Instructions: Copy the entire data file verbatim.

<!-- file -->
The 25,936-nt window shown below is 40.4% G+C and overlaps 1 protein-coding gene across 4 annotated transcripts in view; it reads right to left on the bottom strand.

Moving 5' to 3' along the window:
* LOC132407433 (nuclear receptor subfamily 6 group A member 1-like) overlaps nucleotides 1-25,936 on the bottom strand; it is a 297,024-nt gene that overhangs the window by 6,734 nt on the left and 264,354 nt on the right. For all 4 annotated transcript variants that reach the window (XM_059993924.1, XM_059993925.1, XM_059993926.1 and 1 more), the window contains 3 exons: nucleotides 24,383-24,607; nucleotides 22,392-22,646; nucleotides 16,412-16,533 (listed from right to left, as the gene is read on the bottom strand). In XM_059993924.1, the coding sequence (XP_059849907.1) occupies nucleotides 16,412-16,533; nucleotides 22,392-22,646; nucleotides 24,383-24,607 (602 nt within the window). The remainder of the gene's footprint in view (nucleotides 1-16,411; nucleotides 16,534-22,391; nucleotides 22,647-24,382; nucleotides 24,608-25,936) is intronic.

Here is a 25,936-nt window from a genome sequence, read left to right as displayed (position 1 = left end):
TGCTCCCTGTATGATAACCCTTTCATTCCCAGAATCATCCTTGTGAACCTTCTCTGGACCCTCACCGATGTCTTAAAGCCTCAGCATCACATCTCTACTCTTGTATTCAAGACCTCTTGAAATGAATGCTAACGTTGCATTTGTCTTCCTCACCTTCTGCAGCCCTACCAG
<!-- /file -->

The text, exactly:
The 25,936-nt window shown below is 40.4% G+C and overlaps 1 protein-coding gene across 4 annotated transcripts in view; it reads right to left on the bottom strand.

Moving 5' to 3' along the window:
* LOC132407433 (nuclear receptor subfamily 6 group A member 1-like) overlaps nucleotides 1-25,936 on the bottom strand; it is a 297,024-nt gene that overhangs the window by 6,734 nt on the left and 264,354 nt on the right. For all 4 annotated transcript variants that reach the window (XM_059993924.1, XM_059993925.1, XM_059993926.1 and 1 more), the window contains 3 exons: nucleotides 24,383-24,607; nucleotides 22,392-22,646; nucleotides 16,412-16,533 (listed from right to left, as the gene is read on the bottom strand). In XM_059993924.1, the coding sequence (XP_059849907.1) occupies nucleotides 16,412-16,533; nucleotides 22,392-22,646; nucleotides 24,383-24,607 (602 nt within the window). The remainder of the gene's footprint in view (nucleotides 1-16,411; nucleotides 16,534-22,391; nucleotides 22,647-24,382; nucleotides 24,608-25,936) is intronic.

Here is a 25,936-nt window from a genome sequence, read left to right as displayed (position 1 = left end):
TGCTCCCTGTATGATAACCCTTTCATTCCCAGAATCATCCTTGTGAACCTTCTCTGGACCCTCACCGATGTCTTAAAGCCTCAGCATCACATCTCTACTCTTGTATTCAAGACCTCTTGAAATGAATGCTAACGTTGCATTTGTCTTCCTCACCTTCTGCAGCCCTACCAG